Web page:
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Old 04-24-2018, 08:56 AM   #7 (permalink)
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That would be because, in general, canadian cops are a professional police force, not a "street gang with badges"
It's not just that, I think. I was rather shaken to read this, in the article
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However, Michael Lyman, professor of Criminal Justice Administration at Columbia College of Missouri, told the BBC that the officer may have had a "duty" to kill the suspect.

"Assuming the suspect is holding a gun and pointing it toward officers, it is concerning that the officer is not engaging the suspect with deadly force," he said.

Professor Lyman said that the officer might not have opened fire out of fear of public criticism after the event.

"People died as a result of the suspect's actions. Can we assume that the officer knew this? If so, this changes things a bit in that the level of public threat is higher. Under this circumstance, it would seem that the officer had a 'duty' to respond with deadly force - assuming what he was holding was a firearm," he said.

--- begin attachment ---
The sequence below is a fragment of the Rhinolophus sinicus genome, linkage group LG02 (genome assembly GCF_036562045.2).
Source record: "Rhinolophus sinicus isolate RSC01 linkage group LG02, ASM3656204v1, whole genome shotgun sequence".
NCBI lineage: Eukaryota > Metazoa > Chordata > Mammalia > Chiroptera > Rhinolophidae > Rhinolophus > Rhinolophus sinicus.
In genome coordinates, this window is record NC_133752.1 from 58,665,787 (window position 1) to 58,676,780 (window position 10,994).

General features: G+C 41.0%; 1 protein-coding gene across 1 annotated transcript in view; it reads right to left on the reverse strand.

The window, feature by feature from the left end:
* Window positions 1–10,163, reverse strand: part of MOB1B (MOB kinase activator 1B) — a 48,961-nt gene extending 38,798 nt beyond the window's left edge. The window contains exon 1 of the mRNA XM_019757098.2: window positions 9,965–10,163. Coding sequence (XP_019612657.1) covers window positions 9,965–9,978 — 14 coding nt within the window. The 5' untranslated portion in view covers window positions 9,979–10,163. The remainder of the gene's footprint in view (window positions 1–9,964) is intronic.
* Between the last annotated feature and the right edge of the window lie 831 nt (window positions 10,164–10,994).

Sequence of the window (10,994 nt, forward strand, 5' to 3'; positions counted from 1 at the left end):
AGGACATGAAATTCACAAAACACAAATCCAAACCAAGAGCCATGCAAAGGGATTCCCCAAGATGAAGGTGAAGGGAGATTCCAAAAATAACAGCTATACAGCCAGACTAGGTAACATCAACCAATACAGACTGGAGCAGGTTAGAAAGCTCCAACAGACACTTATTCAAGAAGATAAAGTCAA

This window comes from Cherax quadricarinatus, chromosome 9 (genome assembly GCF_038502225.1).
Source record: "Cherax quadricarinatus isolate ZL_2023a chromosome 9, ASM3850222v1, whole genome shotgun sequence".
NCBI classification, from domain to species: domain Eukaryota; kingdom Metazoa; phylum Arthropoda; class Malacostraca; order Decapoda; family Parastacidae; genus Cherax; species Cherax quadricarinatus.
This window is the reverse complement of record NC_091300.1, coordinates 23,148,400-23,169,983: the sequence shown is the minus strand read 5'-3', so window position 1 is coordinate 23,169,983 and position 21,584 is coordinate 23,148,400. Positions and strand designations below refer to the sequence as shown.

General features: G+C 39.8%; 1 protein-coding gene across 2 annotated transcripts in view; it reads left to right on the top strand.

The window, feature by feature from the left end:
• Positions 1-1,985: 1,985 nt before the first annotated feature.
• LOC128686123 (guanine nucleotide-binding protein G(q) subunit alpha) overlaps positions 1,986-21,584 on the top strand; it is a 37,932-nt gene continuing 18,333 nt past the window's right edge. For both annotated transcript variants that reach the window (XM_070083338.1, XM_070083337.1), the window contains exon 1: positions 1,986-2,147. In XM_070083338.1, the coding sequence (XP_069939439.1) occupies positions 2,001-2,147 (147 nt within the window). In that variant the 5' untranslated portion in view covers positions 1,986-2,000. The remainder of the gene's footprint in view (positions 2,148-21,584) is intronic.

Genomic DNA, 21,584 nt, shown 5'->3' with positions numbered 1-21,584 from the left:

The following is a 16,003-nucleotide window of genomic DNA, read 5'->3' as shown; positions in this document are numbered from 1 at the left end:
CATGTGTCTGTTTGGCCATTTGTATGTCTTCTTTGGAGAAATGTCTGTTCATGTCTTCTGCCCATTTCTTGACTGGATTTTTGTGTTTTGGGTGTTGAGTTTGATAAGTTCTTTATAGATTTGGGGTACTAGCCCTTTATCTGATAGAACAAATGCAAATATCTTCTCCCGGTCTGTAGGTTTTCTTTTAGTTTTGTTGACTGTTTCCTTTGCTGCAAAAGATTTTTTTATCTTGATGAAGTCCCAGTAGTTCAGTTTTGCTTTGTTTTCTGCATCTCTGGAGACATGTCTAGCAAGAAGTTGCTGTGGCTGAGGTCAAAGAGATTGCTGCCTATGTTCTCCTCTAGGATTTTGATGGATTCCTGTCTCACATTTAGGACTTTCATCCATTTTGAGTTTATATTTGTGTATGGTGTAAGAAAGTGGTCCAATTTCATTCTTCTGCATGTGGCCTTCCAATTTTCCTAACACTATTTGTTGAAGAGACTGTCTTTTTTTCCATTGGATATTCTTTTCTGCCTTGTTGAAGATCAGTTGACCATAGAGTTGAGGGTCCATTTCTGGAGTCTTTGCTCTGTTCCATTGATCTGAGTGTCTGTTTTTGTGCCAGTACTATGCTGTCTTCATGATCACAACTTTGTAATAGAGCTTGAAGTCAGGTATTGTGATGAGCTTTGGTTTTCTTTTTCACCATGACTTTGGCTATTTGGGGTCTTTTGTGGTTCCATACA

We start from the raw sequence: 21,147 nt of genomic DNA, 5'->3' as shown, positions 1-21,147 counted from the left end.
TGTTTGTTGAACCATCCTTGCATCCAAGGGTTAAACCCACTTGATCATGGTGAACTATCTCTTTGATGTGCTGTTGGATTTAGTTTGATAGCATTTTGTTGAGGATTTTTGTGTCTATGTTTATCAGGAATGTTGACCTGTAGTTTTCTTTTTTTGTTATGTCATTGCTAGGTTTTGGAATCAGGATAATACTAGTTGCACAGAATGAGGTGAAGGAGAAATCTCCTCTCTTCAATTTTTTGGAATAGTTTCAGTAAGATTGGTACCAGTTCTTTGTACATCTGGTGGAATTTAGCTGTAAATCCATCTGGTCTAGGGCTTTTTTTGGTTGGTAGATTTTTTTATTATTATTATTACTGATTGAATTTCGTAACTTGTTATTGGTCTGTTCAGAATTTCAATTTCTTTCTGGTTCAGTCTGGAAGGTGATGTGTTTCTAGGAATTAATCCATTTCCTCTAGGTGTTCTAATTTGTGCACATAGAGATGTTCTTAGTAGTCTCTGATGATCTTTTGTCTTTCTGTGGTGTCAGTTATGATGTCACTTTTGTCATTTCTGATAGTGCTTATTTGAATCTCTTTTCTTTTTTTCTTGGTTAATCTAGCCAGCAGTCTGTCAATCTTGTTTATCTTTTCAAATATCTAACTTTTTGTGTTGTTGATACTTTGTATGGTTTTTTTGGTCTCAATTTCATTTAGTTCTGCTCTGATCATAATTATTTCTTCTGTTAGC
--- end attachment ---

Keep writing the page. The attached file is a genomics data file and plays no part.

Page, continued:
Toronto van attack: How is the suspect not dead? - BBC News

Certainly if suspect was brandishing a gun, or the officer thought he was, then a jury might well think that shooting him would be reasonable force in self-defence or defence of another in the circumstances as he understood them at the time (the test over here) but I don't think that translates into a duty of any sort, and particularly if the suspect isn't, in fact, pointing a gun at anyone.
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Old 04-24-2018, 09:59 AM   #8 (permalink)
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Quote:
Originally Posted by Innula Zenovka View Post
It's not just that, I think. I was rather shaken to read this, in the articleToronto van attack: How is the suspect not dead? - BBC News